Multiplying fractions and cross-cancelling

Fractions can seem to be a complicated idea in math. But multiplying fractions turns out to be one of the easier things you can do when you are working with fractions! One reason is that when multiplying fractions, you do not have to worry about common denominators. Instead, you always apply the same rule: multiply straight across. You can see this in the examples below or you can scroll down for a video example.

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Some examples of multiplying fractions

Let’s look at our first example. Here, we are finding the product: \(\dfrac{3}{4} \times \dfrac{1}{2}\)

example of multiplying two fractions where no simplification is needed

Notice that the answer was already simplified and that even though the denominators were not the same, you could still just multiply across. In the next example, we will also use that rule, but the answer has to be simplified.

example of multiplying two fractions where you have to simplify

There is a shortcut that we can use when this happens called cross-cancelling.

Cross-cancelling: simplifying before multiplying fractions

Let’s use the same example as before. Notice that the 3 and the 9 both share a factor of 3 since \(3 = 3 \times 1\) and \(9 = 3 \times 3\). Because of this, we can cross cancel before we multiply.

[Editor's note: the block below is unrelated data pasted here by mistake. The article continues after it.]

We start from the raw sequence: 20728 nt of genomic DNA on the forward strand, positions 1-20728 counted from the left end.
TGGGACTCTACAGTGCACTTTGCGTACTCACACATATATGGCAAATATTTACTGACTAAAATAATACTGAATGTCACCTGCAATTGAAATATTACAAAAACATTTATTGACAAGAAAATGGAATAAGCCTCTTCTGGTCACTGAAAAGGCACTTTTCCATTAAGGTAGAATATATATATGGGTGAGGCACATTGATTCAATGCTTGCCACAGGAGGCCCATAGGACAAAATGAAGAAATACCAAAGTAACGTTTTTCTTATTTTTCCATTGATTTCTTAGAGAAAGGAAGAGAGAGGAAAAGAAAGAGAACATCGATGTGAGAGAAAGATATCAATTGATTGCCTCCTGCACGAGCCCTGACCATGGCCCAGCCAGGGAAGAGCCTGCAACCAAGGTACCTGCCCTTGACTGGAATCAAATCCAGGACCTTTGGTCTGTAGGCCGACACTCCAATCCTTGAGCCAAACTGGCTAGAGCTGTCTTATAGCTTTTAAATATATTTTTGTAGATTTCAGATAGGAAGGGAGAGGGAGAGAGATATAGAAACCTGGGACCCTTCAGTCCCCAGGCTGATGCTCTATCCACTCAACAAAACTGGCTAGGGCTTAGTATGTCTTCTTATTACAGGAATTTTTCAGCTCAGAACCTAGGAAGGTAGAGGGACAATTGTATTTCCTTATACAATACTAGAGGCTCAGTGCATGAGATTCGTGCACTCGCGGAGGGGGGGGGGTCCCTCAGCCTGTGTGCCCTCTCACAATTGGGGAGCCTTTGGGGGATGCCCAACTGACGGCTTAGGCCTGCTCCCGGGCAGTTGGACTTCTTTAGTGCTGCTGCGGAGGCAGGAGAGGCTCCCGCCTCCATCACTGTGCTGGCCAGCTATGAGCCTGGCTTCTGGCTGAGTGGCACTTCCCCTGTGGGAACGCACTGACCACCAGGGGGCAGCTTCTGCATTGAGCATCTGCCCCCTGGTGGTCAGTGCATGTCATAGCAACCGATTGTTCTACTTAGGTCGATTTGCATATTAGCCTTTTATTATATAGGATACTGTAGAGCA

multiplying two fractions when you can cross-cancel

This is much easier! It even works when the fractions are a bit more complicated, as in the example below where we are finding:

\(\dfrac{11}{12} \times \dfrac{26}{55}\)

Here, 11 and 55 both share a factor of 11 since \(11 \times 1 x 11\) and \(55 = 5 \times 11\). Also, 26 and 12 both share a factor of 2 since \(26 = 2 \times 13\) and \(12 = 2 \times 6\).

multiplying fractions and simplifying with cross cancelling: 11/12 times 26/55

Video – how to multiply two fractions

The video below goes into a little bit of the ideas behind multiplying two fractions and then shows some examples, including examples where you can cross-cancel.

Summary

When adding or subtracting fractions, the process is different depending on whether the denominators are the same or different. However, when multiplying or even dividing fractions, this is no longer a concern. Instead, you multiply the two numbers in the numerators and multiply the two numbers in the denominators. To save work later, always remember to check if you can cross-cancel.

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